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Researchers Apply Mimetic Herding Theory to Behavior Involving Housing Mortgage Defaults

The theory of mimetics has been described as a biological predisposition to learn through the emulation of observed behavior.

Two Old Dominion University researchers have conducted a study that demonstrates that this form of mimicry is a potential risk to the fragile housing and mortgage market.

ODU's Michael Seiler, professor and Robert M. Stanton Chair of real estate and economic development, and Mark Lane, associate professor of real estate, together with David Harrison, Rawls Associate Professor of finance at Texas Tech University, will present their findings for the Real Estate Finance and Investment Symposium, Aug. 24-26, at the European Property Research Institute in Maastricht, Netherlands.

"The crowd has a powerful effect on human behavior. We were curious about the effect a neighbor walking away from a mortgage they can afford to pay would have on a 'typical' homeowner," Seiler said.

Babies mimic the facial expressions of adults far before they know why. Children pick up the accent of the region where they grow up. Teenagers parrot the behavior and colloquialisms of their peers. This type of social learning through imitation, known as mimetic herding, is one of the earliest forms of learning, and never leaves us.

Since mimetic behavior is conducted on a subconscious level, people are unaware, and often do not believe, they can be readily influenced by simply observing the behavior of others.

The Romans knew this, and planted mourners to sob at official funerals. Comedians use mimetic herding by planting people in the audience who'll laugh extra hard at their jokes to encourage others to follow suit.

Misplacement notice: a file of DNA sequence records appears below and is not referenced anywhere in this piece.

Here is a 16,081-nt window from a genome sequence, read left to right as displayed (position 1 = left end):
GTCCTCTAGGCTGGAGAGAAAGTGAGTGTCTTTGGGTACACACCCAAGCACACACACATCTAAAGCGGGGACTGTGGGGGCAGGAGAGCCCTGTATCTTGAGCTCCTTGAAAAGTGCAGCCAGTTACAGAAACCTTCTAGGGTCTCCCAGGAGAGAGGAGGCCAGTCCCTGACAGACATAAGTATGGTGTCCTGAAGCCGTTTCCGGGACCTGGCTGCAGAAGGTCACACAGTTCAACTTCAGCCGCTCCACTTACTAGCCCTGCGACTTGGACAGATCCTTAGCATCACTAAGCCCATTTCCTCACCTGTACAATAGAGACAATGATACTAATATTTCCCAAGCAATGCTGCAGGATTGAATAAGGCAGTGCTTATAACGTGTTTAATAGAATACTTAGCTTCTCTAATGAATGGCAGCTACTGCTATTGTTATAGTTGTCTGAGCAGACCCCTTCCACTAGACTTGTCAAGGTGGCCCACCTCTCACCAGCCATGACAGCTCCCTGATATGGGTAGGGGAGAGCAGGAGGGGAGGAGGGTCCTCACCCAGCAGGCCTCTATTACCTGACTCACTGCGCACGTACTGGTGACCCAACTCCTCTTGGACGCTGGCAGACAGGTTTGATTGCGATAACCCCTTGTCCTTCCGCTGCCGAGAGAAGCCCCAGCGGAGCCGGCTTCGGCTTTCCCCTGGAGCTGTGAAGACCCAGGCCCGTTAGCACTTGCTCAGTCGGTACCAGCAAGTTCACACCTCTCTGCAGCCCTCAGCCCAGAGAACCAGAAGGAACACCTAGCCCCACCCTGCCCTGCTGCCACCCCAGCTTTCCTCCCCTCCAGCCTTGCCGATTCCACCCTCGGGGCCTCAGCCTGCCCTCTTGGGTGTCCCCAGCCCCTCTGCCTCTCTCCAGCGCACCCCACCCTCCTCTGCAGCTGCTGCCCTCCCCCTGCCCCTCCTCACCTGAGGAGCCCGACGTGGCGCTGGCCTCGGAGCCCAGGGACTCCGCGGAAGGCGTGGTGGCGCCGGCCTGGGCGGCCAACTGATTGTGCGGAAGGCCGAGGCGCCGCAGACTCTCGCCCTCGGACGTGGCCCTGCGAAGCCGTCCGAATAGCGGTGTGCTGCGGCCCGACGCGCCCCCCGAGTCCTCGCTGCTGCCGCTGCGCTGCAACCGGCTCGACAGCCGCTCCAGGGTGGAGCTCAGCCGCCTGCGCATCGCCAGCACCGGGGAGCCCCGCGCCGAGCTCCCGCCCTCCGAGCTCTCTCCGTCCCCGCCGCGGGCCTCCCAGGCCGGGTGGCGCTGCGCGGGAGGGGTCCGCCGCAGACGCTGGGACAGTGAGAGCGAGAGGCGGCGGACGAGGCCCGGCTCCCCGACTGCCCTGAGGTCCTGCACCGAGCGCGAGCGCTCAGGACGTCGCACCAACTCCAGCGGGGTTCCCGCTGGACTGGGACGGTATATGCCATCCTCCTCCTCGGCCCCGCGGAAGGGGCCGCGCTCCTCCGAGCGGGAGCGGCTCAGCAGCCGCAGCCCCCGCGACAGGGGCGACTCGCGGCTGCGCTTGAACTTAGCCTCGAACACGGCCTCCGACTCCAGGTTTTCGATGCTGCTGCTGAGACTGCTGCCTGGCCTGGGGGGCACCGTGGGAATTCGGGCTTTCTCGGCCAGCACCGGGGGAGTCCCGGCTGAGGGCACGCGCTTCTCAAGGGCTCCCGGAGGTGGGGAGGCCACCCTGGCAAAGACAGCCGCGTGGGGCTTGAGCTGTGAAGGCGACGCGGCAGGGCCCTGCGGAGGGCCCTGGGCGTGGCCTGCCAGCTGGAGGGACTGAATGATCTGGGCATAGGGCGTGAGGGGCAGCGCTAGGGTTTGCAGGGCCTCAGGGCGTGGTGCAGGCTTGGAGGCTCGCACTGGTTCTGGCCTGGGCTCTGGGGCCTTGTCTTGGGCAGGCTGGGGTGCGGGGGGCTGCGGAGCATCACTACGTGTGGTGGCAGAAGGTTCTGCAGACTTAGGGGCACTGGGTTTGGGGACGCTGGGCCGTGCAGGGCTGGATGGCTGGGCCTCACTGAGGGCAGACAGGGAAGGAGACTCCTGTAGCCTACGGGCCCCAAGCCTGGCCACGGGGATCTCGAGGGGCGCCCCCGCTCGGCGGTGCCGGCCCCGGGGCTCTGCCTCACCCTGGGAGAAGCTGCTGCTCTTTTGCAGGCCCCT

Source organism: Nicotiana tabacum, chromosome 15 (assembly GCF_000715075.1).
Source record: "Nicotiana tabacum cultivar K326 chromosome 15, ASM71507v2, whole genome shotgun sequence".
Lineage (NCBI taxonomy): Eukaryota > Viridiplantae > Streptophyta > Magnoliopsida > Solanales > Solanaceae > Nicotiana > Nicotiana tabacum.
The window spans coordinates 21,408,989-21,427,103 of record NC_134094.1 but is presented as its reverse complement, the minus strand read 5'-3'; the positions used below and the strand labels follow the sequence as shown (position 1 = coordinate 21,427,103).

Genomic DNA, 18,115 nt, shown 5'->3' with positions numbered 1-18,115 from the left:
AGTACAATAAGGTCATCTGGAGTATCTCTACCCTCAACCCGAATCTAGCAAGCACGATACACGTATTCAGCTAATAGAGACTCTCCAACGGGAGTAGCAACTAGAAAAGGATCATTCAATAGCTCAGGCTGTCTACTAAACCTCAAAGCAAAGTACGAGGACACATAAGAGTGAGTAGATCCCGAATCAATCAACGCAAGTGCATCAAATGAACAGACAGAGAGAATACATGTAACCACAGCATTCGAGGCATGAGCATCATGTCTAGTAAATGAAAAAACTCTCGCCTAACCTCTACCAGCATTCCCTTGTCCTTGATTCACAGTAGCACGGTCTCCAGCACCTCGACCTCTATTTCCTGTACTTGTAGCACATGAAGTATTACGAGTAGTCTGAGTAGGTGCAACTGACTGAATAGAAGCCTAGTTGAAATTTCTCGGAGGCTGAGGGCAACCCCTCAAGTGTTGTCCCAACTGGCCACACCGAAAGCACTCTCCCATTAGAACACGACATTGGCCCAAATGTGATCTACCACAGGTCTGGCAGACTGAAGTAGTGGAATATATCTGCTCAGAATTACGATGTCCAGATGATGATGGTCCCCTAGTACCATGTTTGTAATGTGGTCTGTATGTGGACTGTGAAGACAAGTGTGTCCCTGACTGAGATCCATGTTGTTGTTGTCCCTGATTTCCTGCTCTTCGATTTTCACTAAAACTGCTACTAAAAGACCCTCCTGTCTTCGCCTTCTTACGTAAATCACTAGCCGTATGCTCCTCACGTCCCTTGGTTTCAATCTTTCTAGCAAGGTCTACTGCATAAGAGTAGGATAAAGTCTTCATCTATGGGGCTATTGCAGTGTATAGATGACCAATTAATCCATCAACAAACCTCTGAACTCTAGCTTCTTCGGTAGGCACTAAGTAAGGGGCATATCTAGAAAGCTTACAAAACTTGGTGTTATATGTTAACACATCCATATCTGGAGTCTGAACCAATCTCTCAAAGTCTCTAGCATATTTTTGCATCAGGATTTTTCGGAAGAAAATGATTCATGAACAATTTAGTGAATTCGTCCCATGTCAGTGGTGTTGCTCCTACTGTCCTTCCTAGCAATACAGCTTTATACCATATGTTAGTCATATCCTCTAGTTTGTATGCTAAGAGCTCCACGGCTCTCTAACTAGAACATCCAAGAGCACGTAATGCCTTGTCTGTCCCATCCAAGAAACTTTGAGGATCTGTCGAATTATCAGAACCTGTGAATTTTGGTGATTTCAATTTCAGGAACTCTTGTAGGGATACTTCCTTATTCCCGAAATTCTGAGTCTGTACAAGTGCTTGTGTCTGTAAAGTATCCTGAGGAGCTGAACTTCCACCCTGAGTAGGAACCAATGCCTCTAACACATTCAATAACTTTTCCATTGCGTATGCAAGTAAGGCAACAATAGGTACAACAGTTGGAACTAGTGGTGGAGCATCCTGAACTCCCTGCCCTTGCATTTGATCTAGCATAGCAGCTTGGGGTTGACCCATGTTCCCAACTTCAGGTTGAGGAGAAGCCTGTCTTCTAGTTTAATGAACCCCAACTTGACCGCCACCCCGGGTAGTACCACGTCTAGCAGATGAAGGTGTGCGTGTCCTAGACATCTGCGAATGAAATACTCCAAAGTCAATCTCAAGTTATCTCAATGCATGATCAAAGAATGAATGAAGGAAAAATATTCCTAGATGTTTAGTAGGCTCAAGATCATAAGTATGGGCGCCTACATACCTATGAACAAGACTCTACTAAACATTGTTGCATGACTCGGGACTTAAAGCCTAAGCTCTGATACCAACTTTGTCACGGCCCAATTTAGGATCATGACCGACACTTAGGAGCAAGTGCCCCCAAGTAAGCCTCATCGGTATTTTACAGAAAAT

And now this mimetic herding theory has been applied to the study of strategic defaults in the housing mortgage marketplace. In March 2011, the three researchers did an online experiment with nearly 1,500 homeowners, to see what role "herd mentality" plays in the likelihood of homeowners who can afford their mortgage, but who walk away from it anyway.

Seiler has studied the so-called "contagion effect" - the impact that a single default has on surrounding homeowners and, in effect, the entire mortgage marketplace. The three professors' latest study furthers that research by attempting to predict behaviors based on known theories of social clustering.

The new study demonstrates that homeowners' behavior is altered significantly by observing the behavior of their peers, especially if a particular peer is considered a maven, or real estate expert. The damage from cascading strategic defaults caused by mimetic herding can be stemmed somewhat if the homeowner has his or her own strong moral objection to strategic default, the research shows.

ODU's Center for Real Estate and Economic Development (CREED), in the College of Business and Public Administration, provided funding for the study.

In addition to being presented at the Real Estate Finance and Investment Symposium, the study has been submitted for publication in the Journal of Real Estate Finance and Economics.

Numerous studies have argued the increase in strategic defaults is a major contributor to the foreclosure epidemic and resulting stalled economy. Seiler's own research posits that, for the sake of the economy, it would be less harmful to push through foreclosures more rapidly, so that homes don't sit in limbo and are able to be resold to new buyers.

"In situations where an individual believes the group possesses a collective information advantage, the person will follow the herd in the hope of obtaining the group's superior information," Seiler said. "At other times, an individual will follow the herd in order to fill a subconscious need to fit into a greater social network."

In the researchers' study, participants were told to assume they had purchased a home at a price of $300,000, making a down payment of $30,000 while taking out a fixed rate mortgage. Now, four years later, the home has dropped in value to one of nine different levels, leaving the home underwater to varying degrees.

The study examines mimetic herding in an experimental setting to measure whether it is possible to change homeowners' stated willingness to strategically default at varying levels of negative equity. By falsely reporting the average willingness of their peers to strategically default, participants significantly deviated from their prior positions.

Consistent with theoretical expectations, even real estate professionals significantly herd after observing the behavior of their peers.

This article was posted on: August 2, 2011

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